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Discussion Starter #1
Any hints or suggestions out there, on how to clean and restore breathable waders.
 

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Wooolite and cold water in the washing

machine. Set it for 'delicate' as this will slow down the spin cycle. Really dirty; give it an extra rinse cycle.

Usually you won't have to turn them inside out and re-do as 95% of grime, et. al. is on the outside of the waders.
fae
 

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Yes, you go to the laundermat (sp?) and wash them in the drum washer with a shot of nik-wax or other non-detergent soap, then the waterproofing restoration stuff. I wouldn't do it at home.

Be sure to dry them inside as well as outside after each use for better performance. If it's warm out I turn them inside out and rinse them with a hose, dry them in the sun, then turn them right-side out and do same again.
 

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Use ReviveX to restore the finish on your waders

After you have machine washed and thouroghly rinsed your Gortex waders its time to apply some ReviveX. ReviveX is a Gore product which is recommended by Simms for restoring the water repellant finish on thier Gortex waders and Gortex parkas. Once the water repellancy is restored to your waders you will notice that they become more breathable again. Revivex comes in a spray bottle and is applied to the garment when it is dripping wet after removal fronm the washer. After application of ReviveX toss the garmet into the clothes drier as per the directions on the bottle. Any fly shop that carries Simms products should have ReviveX in stock.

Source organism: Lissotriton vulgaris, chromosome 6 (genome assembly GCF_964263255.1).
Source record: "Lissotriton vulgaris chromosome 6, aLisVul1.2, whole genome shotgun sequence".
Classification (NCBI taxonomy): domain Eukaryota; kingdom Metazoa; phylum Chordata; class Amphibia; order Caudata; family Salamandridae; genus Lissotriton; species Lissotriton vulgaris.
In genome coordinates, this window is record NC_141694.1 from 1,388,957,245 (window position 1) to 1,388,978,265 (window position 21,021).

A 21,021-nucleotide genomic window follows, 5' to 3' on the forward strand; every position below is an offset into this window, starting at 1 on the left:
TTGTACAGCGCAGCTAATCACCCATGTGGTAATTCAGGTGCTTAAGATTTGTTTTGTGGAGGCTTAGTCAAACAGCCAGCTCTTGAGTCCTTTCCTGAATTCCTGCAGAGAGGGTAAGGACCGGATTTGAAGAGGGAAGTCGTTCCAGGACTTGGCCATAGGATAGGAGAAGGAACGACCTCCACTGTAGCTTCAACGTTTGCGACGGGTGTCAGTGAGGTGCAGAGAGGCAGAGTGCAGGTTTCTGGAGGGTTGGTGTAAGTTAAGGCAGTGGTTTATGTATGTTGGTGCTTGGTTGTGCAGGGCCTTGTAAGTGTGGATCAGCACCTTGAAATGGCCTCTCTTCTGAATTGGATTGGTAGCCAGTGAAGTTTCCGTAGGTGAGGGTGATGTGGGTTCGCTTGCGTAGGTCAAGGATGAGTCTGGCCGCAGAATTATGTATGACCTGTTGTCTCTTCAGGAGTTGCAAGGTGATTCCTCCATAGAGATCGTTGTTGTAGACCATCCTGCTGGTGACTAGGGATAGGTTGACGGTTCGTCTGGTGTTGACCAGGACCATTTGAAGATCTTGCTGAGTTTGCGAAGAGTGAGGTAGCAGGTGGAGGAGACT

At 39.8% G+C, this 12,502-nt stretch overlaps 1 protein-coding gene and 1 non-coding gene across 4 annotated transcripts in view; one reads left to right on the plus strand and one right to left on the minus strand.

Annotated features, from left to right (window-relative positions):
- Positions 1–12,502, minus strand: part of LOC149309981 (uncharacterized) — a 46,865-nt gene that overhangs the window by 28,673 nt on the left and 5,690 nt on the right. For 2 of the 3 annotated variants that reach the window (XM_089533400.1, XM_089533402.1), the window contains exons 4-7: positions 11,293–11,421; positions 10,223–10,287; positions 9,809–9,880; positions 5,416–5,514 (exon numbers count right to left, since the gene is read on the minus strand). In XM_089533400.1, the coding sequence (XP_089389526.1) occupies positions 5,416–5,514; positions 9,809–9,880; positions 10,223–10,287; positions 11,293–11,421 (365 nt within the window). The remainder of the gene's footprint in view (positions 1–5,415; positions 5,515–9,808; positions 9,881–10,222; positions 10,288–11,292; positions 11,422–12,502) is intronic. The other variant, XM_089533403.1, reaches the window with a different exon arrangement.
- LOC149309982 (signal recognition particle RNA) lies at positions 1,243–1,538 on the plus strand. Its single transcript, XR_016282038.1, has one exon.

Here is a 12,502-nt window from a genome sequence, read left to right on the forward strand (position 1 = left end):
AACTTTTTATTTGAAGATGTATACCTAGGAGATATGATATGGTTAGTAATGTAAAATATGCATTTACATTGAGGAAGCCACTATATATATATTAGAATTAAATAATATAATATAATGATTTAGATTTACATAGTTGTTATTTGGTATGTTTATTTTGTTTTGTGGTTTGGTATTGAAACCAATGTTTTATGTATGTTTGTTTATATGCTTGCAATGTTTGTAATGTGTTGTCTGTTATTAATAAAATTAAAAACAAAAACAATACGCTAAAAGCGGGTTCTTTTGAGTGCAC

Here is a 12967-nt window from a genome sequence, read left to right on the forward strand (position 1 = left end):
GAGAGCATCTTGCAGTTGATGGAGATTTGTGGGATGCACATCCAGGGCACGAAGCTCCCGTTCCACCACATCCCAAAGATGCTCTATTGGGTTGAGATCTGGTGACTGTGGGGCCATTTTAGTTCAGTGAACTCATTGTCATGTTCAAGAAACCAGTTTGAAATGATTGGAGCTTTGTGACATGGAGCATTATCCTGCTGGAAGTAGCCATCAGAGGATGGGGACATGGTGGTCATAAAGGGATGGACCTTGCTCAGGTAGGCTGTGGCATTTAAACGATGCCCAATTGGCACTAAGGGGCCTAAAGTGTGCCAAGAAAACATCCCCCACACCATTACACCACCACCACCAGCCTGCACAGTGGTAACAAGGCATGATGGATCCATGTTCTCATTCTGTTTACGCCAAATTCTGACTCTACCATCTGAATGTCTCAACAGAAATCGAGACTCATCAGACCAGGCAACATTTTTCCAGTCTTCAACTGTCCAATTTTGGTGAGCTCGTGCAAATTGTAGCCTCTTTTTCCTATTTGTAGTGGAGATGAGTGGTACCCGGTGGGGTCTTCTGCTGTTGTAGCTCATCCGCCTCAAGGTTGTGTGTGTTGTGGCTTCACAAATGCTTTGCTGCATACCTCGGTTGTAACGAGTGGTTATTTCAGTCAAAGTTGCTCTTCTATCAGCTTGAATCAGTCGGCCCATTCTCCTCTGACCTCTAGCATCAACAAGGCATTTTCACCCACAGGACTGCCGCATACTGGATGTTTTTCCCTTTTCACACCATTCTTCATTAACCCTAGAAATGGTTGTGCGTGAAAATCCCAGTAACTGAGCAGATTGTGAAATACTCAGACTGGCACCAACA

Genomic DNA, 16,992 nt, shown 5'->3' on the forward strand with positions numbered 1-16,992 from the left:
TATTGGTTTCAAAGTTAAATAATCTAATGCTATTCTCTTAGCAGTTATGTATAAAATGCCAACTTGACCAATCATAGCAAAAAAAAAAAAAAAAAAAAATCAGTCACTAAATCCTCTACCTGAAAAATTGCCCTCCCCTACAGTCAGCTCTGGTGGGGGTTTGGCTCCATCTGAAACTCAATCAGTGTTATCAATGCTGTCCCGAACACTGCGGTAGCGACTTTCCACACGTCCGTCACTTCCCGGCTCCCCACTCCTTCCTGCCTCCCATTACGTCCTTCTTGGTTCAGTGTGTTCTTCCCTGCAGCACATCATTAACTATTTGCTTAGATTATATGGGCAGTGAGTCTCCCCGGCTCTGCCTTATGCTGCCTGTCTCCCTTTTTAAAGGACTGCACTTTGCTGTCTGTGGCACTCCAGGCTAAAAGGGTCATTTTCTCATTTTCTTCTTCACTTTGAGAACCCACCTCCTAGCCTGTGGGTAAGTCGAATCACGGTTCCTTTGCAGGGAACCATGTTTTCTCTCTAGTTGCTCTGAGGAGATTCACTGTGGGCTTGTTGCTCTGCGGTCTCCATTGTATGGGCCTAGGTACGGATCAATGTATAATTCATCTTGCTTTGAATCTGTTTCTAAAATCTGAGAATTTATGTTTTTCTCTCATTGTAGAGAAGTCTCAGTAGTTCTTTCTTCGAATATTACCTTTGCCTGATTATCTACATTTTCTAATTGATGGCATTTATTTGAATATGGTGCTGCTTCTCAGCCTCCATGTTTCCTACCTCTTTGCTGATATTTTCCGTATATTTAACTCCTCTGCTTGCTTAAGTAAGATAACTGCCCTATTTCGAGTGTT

I've used this product for about three years and highly recommend it.
 

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KS, a follow up question on the renuix.

You/anyone ever used this product on a non-gortex product? Bring anything to the party?
fae
 

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In addition to my Simms waders

I've also used ReviveX on my Patagonia SST jacket. I think Patagonia calls their Gortex-like fabric "H2No". It's just a breathable water repellant finish and it seems to work perfectly on the Patagonia jacket. Water just beads up and rolls off. It takes a lenghty downpour in order to wet the fabric.

Kinda sounds like I should be selling the stuff!
 
J

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As often happens, no distinction has yet been made between caring for Gore-tex waders and other breathable waders, other than Revivex being designed for Gore products. I wouldn't use Revivex on any non-Gore product without receiving the go-ahead from the manufacturer. Almost all non-Gore breathables get their waterproofing/breathability from a coating applied to the outer fabric. It's my guess that Revivex could mess that up big time on some. I own, and still use, a Simms breathable jacket from the pre-Gore-tex days. They used Ultrex then. I asked them about using Revivex on it and they said absolutely not. It was more likely to clog the jackets ability to breathe as to help anything.